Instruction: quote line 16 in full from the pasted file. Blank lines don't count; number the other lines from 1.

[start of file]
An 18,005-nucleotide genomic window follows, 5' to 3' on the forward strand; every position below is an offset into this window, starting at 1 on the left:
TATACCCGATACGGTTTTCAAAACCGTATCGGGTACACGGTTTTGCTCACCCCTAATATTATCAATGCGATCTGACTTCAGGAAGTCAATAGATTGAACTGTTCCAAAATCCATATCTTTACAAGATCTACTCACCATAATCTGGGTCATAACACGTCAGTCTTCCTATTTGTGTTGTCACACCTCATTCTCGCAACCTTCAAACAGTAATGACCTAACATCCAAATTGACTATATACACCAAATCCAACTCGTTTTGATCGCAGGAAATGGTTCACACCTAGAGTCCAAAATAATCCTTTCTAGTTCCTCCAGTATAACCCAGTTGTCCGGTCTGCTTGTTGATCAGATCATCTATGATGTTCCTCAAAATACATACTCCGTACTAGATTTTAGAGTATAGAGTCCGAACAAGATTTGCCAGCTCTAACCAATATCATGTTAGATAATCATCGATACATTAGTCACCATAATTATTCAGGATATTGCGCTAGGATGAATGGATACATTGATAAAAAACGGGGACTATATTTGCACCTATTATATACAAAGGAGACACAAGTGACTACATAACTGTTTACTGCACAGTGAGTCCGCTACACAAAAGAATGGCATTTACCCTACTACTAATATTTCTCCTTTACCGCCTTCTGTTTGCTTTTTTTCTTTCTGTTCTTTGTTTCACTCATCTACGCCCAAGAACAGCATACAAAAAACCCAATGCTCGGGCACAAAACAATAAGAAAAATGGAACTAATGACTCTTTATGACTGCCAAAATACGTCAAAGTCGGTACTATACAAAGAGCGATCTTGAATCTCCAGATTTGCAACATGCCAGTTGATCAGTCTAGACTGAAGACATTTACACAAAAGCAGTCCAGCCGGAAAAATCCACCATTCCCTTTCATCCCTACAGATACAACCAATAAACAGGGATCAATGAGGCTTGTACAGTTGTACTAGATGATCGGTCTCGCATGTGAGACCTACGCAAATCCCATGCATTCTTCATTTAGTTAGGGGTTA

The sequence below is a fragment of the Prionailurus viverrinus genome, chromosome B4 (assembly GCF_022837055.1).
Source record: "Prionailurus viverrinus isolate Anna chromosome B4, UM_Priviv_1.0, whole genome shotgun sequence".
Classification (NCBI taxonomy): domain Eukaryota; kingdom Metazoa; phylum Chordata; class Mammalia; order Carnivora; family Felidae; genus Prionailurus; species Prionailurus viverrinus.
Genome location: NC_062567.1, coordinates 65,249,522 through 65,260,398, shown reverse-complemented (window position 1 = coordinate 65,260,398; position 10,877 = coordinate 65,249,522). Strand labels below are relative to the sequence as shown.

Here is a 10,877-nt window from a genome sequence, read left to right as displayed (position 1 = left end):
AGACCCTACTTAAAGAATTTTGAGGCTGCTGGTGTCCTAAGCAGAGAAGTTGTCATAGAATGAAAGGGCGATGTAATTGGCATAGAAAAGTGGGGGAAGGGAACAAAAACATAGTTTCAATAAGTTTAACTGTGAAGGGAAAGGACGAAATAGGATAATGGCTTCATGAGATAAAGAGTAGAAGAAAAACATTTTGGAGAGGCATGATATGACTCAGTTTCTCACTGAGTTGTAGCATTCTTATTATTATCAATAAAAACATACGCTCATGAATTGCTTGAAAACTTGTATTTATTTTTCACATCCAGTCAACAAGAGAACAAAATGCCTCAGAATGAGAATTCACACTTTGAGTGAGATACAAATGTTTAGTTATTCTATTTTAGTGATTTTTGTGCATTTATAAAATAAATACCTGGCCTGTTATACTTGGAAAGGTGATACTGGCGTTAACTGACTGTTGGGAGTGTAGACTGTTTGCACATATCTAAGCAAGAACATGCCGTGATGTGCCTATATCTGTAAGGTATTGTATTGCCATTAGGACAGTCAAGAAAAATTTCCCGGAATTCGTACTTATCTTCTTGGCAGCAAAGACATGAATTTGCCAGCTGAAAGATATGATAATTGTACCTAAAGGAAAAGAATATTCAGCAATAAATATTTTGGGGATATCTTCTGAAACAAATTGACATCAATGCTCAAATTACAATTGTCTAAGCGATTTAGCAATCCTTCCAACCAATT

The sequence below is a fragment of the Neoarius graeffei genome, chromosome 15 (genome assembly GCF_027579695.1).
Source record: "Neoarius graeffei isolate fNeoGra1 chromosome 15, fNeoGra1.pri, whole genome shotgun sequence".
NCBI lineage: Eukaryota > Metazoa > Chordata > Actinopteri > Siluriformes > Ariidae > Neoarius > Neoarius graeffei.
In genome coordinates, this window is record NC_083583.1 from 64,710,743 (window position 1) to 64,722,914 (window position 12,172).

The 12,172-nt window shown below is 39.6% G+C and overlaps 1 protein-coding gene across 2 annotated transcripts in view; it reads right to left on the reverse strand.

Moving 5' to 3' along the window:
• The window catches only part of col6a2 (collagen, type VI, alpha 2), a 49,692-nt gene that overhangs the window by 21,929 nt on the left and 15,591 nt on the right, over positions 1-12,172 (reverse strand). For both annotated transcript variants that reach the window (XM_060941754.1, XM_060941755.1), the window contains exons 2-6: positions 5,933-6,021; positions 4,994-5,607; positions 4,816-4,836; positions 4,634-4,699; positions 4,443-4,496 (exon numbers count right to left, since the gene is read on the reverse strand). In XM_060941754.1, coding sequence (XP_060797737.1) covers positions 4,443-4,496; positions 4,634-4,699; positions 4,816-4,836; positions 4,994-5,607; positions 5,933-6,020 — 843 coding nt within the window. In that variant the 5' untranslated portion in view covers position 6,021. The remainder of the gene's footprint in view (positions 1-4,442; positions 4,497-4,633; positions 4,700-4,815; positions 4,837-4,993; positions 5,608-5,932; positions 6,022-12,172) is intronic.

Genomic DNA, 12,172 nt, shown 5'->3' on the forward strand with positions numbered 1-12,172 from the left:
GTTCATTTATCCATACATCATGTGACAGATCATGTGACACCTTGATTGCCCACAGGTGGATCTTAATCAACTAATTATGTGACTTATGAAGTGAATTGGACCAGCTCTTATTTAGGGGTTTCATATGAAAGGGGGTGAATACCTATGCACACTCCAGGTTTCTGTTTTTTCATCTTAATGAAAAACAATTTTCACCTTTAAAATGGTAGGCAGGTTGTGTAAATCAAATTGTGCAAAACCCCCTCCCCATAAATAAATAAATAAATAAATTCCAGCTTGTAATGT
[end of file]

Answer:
Genomic DNA, 12,172 nt, shown 5'->3' on the forward strand with positions numbered 1-12,172 from the left: